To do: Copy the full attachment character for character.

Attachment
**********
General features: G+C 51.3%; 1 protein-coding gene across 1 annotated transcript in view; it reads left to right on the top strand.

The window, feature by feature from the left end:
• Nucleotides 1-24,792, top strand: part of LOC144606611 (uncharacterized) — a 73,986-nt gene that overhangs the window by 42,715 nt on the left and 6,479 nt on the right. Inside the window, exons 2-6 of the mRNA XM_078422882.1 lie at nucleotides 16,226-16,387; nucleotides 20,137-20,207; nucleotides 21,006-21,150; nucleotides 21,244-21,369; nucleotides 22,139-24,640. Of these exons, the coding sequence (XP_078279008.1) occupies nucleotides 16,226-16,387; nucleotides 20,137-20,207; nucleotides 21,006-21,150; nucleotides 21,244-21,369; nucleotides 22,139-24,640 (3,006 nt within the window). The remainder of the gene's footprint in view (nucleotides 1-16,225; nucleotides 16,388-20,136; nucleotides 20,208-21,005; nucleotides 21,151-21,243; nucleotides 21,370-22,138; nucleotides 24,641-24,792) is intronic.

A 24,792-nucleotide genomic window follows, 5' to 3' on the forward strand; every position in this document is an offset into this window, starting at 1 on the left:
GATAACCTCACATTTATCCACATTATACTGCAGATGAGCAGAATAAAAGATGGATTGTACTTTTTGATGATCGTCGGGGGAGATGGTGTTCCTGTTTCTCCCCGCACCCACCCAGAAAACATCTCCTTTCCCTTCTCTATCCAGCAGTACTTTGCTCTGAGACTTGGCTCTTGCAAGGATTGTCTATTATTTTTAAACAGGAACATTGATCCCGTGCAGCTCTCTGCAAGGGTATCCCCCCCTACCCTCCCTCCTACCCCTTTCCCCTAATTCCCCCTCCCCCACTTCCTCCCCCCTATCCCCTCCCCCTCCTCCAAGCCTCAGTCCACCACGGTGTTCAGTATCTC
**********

General features: G+C 51.3%; 1 protein-coding gene across 1 annotated transcript in view; it reads left to right on the top strand.

The window, feature by feature from the left end:
• Nucleotides 1-24,792, top strand: part of LOC144606611 (uncharacterized) — a 73,986-nt gene that overhangs the window by 42,715 nt on the left and 6,479 nt on the right. Inside the window, exons 2-6 of the mRNA XM_078422882.1 lie at nucleotides 16,226-16,387; nucleotides 20,137-20,207; nucleotides 21,006-21,150; nucleotides 21,244-21,369; nucleotides 22,139-24,640. Of these exons, the coding sequence (XP_078279008.1) occupies nucleotides 16,226-16,387; nucleotides 20,137-20,207; nucleotides 21,006-21,150; nucleotides 21,244-21,369; nucleotides 22,139-24,640 (3,006 nt within the window). The remainder of the gene's footprint in view (nucleotides 1-16,225; nucleotides 16,388-20,136; nucleotides 20,208-21,005; nucleotides 21,151-21,243; nucleotides 21,370-22,138; nucleotides 24,641-24,792) is intronic.

A 24,792-nucleotide genomic window follows, 5' to 3' on the forward strand; every position in this document is an offset into this window, starting at 1 on the left:
GATAACCTCACATTTATCCACATTATACTGCAGATGAGCAGAATAAAAGATGGATTGTACTTTTTGATGATCGTCGGGGGAGATGGTGTTCCTGTTTCTCCCCGCACCCACCCAGAAAACATCTCCTTTCCCTTCTCTATCCAGCAGTACTTTGCTCTGAGACTTGGCTCTTGCAAGGATTGTCTATTATTTTTAAACAGGAACATTGATCCCGTGCAGCTCTCTGCAAGGGTATCCCCCCCTACCCTCCCTCCTACCCCTTTCCCCTAATTCCCCCTCCCCCACTTCCTCCCCCCTATCCCCTCCCCCTCCTCCAAGCCTCAGTCCACCACGGTGTTCAGTATCTC